In the year 1947, India gained independence from the British, who left the country with a fast depleting economy. It was then left on the leaders of the nation to resurrect the country back by inching towards modernity and industrialisation. During the initial years, dams were considered the gateway to India’s dreams of modernity and advancement. Jawaharlal Nehru, in his speech at the inauguration of Bhakra Nangal Dam, had proclaimed that dams were the temples of India. A lot of times, however, the idea of ‘development’ is not global or even uniform for everyone.
Sourav Sarangi’s Char... The No-Man’s Island (2012) depicts the life of the people of Char, an island that was created in the middle of the river Ganga, after the construction of the Farakka Barrage (Murshidabad, West Bengal). The river originally acted as a border separating India from Bangladesh, but when the village of this marginalised community was deluged by heavy rains, they had no choice but to move to the no man’s land, called Char.
Shot over a span of ten years, the film documents the life of a 14-year-old boy, Rubel. Young for his age but matured by circumstances, the boy realises that it won’t be long before their home will disappear in the upcoming monsoons. Despite all, he keeps his hope alive and dreams of a day when he can travel back to India, where his real home is, and continue his studies for a better life.
The film beautifully visualises the island by using still shots of the calm river, brewing clouds over the wide stretches of green fields, and the slow and steady erosion of land.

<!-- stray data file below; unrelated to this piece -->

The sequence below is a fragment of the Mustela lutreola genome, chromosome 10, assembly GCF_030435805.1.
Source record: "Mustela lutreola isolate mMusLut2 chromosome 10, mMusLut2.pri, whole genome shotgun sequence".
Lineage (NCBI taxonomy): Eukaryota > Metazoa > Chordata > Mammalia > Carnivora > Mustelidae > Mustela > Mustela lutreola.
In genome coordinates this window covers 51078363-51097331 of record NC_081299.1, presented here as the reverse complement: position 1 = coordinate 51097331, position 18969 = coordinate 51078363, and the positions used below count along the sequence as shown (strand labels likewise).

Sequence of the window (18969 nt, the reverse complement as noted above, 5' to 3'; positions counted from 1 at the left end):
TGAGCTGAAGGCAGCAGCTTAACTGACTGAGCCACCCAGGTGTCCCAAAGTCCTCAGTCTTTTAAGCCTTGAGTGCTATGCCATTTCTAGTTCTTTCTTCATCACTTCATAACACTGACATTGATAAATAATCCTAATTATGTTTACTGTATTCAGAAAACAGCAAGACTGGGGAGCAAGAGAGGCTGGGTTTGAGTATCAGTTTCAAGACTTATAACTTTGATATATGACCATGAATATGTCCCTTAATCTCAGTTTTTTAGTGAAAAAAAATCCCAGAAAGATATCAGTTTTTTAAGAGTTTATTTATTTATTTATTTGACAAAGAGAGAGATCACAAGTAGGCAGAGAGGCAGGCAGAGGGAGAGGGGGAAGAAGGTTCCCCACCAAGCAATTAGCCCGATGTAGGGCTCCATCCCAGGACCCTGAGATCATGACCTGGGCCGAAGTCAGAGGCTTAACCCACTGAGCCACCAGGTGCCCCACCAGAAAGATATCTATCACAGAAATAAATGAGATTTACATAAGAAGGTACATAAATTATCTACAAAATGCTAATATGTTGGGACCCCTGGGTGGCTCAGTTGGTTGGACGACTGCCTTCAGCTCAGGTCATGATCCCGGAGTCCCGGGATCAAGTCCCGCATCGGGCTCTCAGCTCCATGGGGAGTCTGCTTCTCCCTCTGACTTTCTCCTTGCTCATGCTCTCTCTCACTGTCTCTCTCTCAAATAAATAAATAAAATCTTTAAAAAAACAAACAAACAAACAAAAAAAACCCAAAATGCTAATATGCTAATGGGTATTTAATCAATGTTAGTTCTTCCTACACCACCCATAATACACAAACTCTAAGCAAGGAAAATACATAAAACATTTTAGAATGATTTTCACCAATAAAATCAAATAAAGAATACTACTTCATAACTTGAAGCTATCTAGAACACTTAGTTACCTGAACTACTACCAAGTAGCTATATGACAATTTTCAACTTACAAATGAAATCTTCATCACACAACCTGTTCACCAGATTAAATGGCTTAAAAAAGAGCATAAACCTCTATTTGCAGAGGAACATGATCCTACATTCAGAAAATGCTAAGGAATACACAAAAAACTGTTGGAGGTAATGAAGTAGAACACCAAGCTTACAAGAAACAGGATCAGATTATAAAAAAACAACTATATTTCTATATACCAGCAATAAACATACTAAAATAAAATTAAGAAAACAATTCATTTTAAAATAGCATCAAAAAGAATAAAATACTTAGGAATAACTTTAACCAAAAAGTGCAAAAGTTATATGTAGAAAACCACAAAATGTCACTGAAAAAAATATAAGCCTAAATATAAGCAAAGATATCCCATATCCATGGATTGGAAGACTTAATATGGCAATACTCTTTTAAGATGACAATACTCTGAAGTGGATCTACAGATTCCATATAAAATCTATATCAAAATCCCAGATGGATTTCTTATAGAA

A sharp contrast is created between the seemingly calm environment and the abject misery of its people. The film makes a subtle commentary on the widespread apathy of the governing body towards its people. Even after more than seventy years of national independence, these people, who are also citizens, are denied basic rights and amenities like education and healthcare. With no job opportunities, they risk their lives to work in the black market managing to earn enough to put a little food on their plates.
The film is relevant in many aspects as it draws our attention to the lives of the people who are at the lower rung of the economic pyramid. With the rise in global warming, increased tropical cyclones, and the recent environment bills guaranteeing more power to the industrialists, the marginalised people are the ones to get most impacted. Char presents to us a rather beautiful opportunity to think about the precarity of these lives and how our actions – directly or indirectly – lead to their misery.
Watch the trailer here.
You can watch the film on Mubi here.
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